Rating the Bond Films

Here’s how I’d rank the James Bond films, from best to worst:

Here’s how I’d rank the James Bond films, from best to worst:

  1. Goldfinger (1964)
  2. From Russia With Love (1963)
  3. For Your Eyes Only (1981)
  4. Dr. No (1962)
  5. GoldenEye (1995)
  6. Live And Let Die (1973)
  7. Casino Royale (2006)
  8. Octopussy (1983)
  9. The Spy Who Loved Me (1977)
  10. On Her Majesty’s Secret Service (1969)
  11. You Only Live Twice (1967)
  12. Thunderball (1965) and Never Say Never Again (1983), which are basically the same movie
  13. The World is Not Enough (1999)
  14. Diamonds Are Forever (1971)
  15. Die Another Day (2002)
  16. The Man With The Golden Gun (1974)
  17. The Living Daylights (1987)
  18. Moonraker (1979)
  19. A View to a Kill (1985)

I haven’t seen enough of License to Kill (1989) or Tomorrow Never Dies (1997) to have an opinion of them. (Honestly, I barely remember The Living Daylights, either.)

Specific rankings might change depending on my mood. I would say that Dr. No and above are the great Bond films, The World is Not Enough and above are the good Bond films, and the rest are the bad Bond films.

The high ranking of the Connery films and low ranking of the Brosnan films are more a reflection of the scripts than the actors.

I admit it: I like The Spy Who Loved Me. It’s an incredibly cheesy, campy film, but that’s actually part of its appeal. Somehow it’s so ludicrous that it’s actually entertaining because of, rather than in spite of, its failings.

A lot of people really seem to hate Octopussy. I think it’s a decent run-of-the-mill Bond film. It’s really not much worse than – or much different from – Live and Let Die. But for my money, the best Moore film is For Your Eyes Only, which not only has the best opening sequence of the whole series, but is the one Moore film which is basically played as a straight adventure, rather than a silly piece of camp or with a completely ridiculous plot.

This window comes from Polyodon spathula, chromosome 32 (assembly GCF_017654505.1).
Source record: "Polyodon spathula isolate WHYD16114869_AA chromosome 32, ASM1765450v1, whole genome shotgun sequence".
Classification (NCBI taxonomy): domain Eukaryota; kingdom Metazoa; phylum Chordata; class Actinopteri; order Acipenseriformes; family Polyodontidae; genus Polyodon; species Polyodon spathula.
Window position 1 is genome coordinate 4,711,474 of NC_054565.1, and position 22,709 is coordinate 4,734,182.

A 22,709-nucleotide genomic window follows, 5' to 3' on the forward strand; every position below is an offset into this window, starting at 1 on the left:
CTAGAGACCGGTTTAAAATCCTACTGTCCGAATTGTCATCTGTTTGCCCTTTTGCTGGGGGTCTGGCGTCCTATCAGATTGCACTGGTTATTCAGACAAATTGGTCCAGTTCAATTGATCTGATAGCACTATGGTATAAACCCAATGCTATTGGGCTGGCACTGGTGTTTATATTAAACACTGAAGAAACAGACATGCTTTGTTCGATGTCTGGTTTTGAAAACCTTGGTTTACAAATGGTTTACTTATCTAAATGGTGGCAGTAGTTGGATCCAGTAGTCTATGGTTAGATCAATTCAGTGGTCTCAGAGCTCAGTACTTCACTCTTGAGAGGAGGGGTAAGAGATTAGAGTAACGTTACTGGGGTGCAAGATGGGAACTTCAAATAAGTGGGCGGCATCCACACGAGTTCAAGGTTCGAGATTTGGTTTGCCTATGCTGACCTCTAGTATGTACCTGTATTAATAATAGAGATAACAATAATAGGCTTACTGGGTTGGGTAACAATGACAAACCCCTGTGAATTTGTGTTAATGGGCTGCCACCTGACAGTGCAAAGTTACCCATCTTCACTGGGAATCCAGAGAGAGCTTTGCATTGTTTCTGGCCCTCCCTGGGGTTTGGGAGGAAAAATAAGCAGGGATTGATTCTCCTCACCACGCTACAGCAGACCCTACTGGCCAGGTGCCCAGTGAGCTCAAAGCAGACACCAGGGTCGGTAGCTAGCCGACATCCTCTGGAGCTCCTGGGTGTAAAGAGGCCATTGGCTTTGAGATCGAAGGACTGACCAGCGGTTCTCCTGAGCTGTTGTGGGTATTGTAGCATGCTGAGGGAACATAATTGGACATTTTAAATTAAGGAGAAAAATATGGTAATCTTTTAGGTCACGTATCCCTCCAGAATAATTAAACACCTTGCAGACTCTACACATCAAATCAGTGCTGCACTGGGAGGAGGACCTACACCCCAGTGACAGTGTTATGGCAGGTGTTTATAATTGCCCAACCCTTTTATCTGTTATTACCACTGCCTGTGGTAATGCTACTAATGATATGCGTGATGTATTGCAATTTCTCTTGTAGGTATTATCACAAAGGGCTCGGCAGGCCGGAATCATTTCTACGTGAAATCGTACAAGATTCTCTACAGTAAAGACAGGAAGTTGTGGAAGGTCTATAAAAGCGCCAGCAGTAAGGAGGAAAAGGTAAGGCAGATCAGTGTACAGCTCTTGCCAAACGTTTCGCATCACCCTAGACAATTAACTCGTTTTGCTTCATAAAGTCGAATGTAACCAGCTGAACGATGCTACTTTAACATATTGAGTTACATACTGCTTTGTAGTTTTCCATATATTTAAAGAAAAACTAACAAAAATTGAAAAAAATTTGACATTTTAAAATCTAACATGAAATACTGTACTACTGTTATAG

12 thoughts on “Rating the Bond Films”

  1. When was the last time you watched Dr. No? I ask because I watched it and From Russia With Love over the weekend. They’re like night and day. Dr. No is not particularly good. In fact, there are parts near the beginning that aren’t good at all. The recent Casino Royale is much better. From Russia With Love, however, is damn fine. (I watched it last night.)

    I’m reading the Bond novels for the first time, and am watching the series again for the third time (though I’ve never made it past mid-Roger Moore — I think Octopussy is the latest I’ve ever gone in the series).

  2. I saw Dr. No at least once a year ago on SpikeTV. I don’t think it’s as good as its two successors, but I still like it a lot. Putting aside some of the quirks due to not having gotten down the Bond “formula”, I think Connery does a terrific job as Bond, as do Jack Lord as Leiter and John Kitzmiller as Quarrel. The plot is no less sensical (maybe even more sensical) than many other Bond films.

    Looking at my list again, I could see slipping it two – or even three – places on the list depending on my mood, but I’d certainly rate it higher than Octopussy or anything below that one.

  3. In case you didn’t already know, there’s a long legal battle behind why Thunderball and Never Say Never Again are alternate-universe versions of the same movie.


    I think Goldeneye is the best of the “modern” Bond films – the opening sequence is superb, and the tank chase is silly but well done. On some days, I’d class it as a great Bond film.

    Tomorrow Never Dies has Michelle Yeoh sharing the stunt/action work, which is enough to save it from the bad Bond category, but only just.

    The World Is Not Enough has Denise Richards, which is enough to dump it into the bad Bond category unless you mute all her lines :